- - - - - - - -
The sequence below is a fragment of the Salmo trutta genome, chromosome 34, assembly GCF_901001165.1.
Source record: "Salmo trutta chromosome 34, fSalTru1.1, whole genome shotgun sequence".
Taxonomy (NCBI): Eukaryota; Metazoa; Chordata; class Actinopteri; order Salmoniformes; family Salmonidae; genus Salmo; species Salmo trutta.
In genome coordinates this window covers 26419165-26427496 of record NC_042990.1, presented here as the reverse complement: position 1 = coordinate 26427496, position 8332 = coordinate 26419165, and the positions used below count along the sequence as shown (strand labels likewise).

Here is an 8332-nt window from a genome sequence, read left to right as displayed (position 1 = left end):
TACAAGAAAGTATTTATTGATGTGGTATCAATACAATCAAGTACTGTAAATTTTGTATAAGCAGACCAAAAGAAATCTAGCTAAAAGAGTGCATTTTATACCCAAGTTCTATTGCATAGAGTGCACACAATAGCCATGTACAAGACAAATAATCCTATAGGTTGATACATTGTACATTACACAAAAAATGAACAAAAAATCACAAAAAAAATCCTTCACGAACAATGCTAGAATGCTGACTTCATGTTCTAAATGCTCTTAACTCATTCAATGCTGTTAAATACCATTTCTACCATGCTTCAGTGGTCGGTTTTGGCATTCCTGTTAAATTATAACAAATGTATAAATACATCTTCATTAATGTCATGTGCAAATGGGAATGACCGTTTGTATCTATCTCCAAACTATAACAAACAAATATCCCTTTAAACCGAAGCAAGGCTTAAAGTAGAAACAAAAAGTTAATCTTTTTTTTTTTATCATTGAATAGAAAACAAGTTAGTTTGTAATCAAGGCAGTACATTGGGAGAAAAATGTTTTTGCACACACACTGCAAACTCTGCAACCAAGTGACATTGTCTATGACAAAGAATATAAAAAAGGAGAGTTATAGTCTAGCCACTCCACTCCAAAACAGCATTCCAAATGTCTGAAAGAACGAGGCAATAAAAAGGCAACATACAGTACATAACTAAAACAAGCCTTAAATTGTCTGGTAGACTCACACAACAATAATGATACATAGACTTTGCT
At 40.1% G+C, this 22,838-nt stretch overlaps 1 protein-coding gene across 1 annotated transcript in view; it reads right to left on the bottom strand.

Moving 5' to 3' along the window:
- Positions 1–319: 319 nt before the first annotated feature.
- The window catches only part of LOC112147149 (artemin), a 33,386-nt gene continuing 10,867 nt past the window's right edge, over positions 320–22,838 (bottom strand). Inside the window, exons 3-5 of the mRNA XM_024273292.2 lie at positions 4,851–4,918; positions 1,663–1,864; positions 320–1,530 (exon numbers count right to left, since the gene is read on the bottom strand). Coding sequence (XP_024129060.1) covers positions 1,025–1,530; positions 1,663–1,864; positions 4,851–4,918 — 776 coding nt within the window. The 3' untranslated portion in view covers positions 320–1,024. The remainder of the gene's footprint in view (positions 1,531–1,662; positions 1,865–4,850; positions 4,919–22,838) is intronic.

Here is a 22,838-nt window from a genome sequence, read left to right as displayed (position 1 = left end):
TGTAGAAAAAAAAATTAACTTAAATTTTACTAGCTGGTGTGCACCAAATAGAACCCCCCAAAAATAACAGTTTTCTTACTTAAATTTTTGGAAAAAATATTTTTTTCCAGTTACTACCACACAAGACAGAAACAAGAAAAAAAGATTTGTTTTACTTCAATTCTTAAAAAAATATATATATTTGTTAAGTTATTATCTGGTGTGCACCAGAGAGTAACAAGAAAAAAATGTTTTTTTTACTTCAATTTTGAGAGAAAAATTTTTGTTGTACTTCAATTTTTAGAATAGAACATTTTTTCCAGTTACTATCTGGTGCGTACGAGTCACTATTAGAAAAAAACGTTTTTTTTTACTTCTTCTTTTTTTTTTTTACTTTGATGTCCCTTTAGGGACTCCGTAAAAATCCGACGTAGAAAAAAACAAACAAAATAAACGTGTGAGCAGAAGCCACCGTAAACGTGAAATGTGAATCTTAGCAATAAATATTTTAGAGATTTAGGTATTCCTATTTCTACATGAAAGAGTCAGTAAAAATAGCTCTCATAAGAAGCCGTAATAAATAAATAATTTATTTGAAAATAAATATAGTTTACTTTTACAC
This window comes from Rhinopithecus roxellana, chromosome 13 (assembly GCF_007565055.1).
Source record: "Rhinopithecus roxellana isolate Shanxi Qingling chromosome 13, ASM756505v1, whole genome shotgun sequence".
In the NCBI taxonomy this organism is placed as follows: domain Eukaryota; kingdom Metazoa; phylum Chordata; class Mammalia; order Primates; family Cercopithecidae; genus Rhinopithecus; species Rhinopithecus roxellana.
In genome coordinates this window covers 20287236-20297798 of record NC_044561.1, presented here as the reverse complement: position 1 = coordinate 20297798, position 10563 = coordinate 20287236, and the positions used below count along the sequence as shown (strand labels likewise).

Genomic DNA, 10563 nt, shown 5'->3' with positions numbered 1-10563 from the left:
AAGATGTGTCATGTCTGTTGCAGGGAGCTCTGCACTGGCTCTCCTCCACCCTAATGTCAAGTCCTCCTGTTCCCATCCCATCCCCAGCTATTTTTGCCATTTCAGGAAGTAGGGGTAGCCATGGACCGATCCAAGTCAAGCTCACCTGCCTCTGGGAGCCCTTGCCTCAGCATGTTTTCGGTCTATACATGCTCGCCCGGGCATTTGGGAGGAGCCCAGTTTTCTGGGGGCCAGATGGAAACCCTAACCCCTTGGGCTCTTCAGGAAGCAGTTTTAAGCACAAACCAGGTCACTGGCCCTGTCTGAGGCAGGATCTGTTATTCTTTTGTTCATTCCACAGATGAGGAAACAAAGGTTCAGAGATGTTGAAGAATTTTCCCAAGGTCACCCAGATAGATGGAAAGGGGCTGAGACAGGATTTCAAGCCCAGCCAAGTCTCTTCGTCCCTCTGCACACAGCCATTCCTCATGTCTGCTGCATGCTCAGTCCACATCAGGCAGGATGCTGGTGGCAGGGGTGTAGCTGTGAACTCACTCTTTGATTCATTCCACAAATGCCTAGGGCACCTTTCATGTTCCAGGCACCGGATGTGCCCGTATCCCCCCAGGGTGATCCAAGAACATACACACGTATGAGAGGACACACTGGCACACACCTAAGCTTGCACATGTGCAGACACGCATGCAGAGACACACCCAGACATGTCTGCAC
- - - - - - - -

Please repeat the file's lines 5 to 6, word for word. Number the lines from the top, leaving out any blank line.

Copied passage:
Here is an 8332-nt window from a genome sequence, read left to right as displayed (position 1 = left end):
TACAAGAAAGTATTTATTGATGTGGTATCAATACAATCAAGTACTGTAAATTTTGTATAAGCAGACCAAAAGAAATCTAGCTAAAAGAGTGCATTTTATACCCAAGTTCTATTGCATAGAGTGCACACAATAGCCATGTACAAGACAAATAATCCTATAGGTTGATACATTGTACATTACACAAAAAATGAACAAAAAATCACAAAAAAAATCCTTCACGAACAATGCTAGAATGCTGACTTCATGTTCTAAATGCTCTTAACTCATTCAATGCTGTTAAATACCATTTCTACCATGCTTCAGTGGTCGGTTTTGGCATTCCTGTTAAATTATAACAAATGTATAAATACATCTTCATTAATGTCATGTGCAAATGGGAATGACCGTTTGTATCTATCTCCAAACTATAACAAACAAATATCCCTTTAAACCGAAGCAAGGCTTAAAGTAGAAACAAAAAGTTAATCTTTTTTTTTTTATCATTGAATAGAAAACAAGTTAGTTTGTAATCAAGGCAGTACATTGGGAGAAAAATGTTTTTGCACACACACTGCAAACTCTGCAACCAAGTGACATTGTCTATGACAAAGAATATAAAAAAGGAGAGTTATAGTCTAGCCACTCCACTCCAAAACAGCATTCCAAATGTCTGAAAGAACGAGGCAATAAAAAGGCAACATACAGTACATAACTAAAACAAGCCTTAAATTGTCTGGTAGACTCACACAACAATAATGATACATAGACTTTGCT